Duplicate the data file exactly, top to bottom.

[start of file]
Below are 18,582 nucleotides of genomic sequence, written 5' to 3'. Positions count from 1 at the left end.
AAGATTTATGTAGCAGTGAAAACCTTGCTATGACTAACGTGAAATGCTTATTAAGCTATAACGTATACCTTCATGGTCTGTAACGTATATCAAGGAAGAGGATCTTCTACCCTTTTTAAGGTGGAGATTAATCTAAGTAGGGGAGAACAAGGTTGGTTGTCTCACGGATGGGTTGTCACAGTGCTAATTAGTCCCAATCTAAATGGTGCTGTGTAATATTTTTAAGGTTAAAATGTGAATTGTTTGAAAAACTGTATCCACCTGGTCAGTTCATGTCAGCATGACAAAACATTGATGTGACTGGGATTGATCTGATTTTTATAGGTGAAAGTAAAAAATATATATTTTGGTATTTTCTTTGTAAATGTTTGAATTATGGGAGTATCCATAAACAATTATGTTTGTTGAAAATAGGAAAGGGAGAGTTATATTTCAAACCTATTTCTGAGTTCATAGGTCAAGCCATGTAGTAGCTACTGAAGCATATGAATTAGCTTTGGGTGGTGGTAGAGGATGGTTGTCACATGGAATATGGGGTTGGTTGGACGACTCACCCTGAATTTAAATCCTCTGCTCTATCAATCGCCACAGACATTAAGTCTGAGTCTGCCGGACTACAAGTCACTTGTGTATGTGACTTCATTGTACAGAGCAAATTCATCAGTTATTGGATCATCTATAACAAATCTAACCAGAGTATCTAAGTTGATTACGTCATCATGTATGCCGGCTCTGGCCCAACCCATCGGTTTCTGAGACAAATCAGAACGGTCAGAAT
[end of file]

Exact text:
Below are 18,582 nucleotides of genomic sequence, written 5' to 3'. Positions count from 1 at the left end.
AAGATTTATGTAGCAGTGAAAACCTTGCTATGACTAACGTGAAATGCTTATTAAGCTATAACGTATACCTTCATGGTCTGTAACGTATATCAAGGAAGAGGATCTTCTACCCTTTTTAAGGTGGAGATTAATCTAAGTAGGGGAGAACAAGGTTGGTTGTCTCACGGATGGGTTGTCACAGTGCTAATTAGTCCCAATCTAAATGGTGCTGTGTAATATTTTTAAGGTTAAAATGTGAATTGTTTGAAAAACTGTATCCACCTGGTCAGTTCATGTCAGCATGACAAAACATTGATGTGACTGGGATTGATCTGATTTTTATAGGTGAAAGTAAAAAATATATATTTTGGTATTTTCTTTGTAAATGTTTGAATTATGGGAGTATCCATAAACAATTATGTTTGTTGAAAATAGGAAAGGGAGAGTTATATTTCAAACCTATTTCTGAGTTCATAGGTCAAGCCATGTAGTAGCTACTGAAGCATATGAATTAGCTTTGGGTGGTGGTAGAGGATGGTTGTCACATGGAATATGGGGTTGGTTGGACGACTCACCCTGAATTTAAATCCTCTGCTCTATCAATCGCCACAGACATTAAGTCTGAGTCTGCCGGACTACAAGTCACTTGTGTATGTGACTTCATTGTACAGAGCAAATTCATCAGTTATTGGATCATCTATAACAAATCTAACCAGAGTATCTAAGTTGATTACGTCATCATGTATGCCGGCTCTGGCCCAACCCATCGGTTTCTGAGACAAATCAGAACGGTCAGAAT